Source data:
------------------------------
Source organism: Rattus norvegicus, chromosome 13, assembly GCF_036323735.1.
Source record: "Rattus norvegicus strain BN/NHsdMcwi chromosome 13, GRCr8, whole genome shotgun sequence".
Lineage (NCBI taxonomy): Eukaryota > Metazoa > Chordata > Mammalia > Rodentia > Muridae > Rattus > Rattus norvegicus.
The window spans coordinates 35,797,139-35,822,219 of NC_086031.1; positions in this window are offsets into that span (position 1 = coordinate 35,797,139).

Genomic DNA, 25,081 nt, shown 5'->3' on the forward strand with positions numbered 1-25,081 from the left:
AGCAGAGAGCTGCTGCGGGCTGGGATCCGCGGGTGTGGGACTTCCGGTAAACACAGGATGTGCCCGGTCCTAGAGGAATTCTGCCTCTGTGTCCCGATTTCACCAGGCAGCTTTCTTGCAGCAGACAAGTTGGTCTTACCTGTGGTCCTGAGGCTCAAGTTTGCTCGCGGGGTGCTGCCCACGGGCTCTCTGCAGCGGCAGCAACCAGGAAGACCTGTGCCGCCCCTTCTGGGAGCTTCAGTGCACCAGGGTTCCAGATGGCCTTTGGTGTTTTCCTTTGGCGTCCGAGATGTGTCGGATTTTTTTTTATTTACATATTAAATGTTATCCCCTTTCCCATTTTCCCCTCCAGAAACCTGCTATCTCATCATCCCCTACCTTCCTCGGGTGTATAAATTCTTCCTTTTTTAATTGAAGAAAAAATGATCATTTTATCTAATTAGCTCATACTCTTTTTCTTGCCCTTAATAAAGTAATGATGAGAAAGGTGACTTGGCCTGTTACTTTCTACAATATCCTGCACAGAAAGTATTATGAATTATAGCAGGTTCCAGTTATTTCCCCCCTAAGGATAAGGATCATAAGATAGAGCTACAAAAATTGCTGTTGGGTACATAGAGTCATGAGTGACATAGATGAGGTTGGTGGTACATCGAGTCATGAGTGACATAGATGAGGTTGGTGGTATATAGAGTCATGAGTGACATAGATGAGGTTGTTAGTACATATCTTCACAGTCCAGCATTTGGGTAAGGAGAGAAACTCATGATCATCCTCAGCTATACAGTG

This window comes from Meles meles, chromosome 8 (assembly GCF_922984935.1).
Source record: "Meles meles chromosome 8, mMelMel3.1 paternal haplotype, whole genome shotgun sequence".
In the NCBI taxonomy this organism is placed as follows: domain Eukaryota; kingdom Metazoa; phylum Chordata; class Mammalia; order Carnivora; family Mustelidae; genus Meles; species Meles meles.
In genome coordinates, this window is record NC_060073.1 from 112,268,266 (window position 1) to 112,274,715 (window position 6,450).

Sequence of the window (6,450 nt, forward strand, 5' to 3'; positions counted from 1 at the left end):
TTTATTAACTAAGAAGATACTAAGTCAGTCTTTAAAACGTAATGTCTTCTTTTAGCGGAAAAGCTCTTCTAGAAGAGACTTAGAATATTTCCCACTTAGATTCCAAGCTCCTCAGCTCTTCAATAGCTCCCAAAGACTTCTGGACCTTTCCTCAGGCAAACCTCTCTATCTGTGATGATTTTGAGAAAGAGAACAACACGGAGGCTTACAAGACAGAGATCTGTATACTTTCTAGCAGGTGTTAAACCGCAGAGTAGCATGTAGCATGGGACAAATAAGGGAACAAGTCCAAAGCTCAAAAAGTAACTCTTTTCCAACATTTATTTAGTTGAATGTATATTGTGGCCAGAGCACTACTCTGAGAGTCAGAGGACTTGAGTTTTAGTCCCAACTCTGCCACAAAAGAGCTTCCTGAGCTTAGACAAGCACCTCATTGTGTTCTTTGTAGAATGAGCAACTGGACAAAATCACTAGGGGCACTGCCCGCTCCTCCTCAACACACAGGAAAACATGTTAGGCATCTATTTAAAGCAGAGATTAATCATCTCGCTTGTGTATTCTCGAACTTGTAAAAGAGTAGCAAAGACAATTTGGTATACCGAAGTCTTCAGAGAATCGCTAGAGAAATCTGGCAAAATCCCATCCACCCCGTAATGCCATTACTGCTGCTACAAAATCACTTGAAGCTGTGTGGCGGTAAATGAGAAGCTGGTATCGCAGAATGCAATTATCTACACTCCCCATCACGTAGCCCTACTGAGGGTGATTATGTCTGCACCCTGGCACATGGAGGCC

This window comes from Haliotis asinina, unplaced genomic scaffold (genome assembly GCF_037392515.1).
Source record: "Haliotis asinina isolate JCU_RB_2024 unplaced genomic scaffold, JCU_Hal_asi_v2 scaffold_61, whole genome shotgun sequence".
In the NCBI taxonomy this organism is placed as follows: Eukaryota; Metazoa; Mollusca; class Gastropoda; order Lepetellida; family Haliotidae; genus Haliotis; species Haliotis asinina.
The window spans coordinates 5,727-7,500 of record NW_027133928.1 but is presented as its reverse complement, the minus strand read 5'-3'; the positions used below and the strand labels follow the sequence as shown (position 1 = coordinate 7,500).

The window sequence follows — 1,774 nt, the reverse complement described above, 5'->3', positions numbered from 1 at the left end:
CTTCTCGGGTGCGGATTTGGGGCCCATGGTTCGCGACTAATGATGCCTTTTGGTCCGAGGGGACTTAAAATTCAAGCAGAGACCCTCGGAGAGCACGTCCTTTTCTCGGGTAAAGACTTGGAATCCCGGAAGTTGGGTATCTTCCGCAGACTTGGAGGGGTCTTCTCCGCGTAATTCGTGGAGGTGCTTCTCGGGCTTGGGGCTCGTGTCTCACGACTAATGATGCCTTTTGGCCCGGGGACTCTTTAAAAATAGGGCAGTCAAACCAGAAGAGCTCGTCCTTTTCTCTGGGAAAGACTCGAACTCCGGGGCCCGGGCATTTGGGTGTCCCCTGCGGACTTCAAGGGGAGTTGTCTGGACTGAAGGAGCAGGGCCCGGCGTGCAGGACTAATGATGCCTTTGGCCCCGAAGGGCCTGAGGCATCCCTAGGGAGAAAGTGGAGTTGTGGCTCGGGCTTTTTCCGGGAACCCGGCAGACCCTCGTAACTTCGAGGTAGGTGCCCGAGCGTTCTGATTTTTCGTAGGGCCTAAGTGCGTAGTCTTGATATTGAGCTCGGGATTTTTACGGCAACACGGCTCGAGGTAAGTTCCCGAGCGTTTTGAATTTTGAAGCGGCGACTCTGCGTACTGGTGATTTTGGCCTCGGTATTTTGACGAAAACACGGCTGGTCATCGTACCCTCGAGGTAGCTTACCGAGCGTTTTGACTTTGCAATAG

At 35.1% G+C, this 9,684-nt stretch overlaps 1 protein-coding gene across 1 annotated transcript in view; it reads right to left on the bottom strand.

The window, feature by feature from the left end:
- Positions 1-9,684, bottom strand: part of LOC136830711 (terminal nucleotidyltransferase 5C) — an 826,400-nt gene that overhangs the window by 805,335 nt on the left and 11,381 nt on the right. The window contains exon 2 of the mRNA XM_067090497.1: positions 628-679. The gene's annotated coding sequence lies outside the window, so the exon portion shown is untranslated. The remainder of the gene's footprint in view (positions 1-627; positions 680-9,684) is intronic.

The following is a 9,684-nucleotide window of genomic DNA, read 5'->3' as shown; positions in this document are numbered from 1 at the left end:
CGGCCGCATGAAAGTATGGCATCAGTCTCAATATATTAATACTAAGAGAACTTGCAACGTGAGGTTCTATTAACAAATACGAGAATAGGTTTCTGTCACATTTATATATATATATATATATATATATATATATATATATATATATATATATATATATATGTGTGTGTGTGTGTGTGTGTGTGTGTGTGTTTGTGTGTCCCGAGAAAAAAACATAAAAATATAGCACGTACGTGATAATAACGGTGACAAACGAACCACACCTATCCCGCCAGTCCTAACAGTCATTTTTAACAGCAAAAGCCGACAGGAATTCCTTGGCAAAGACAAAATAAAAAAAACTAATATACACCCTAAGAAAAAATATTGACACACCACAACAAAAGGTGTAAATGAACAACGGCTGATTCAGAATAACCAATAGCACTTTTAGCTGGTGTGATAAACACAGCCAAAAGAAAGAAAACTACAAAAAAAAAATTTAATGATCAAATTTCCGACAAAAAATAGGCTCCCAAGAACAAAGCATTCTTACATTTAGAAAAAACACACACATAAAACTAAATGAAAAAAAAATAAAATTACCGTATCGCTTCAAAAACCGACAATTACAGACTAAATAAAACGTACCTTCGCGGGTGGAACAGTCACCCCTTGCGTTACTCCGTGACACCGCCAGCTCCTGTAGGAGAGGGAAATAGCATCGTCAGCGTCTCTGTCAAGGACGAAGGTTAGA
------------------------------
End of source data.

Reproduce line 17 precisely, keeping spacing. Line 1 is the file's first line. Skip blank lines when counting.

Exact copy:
The window sequence follows — 1,774 nt, the reverse complement described above, 5'->3', positions numbered from 1 at the left end: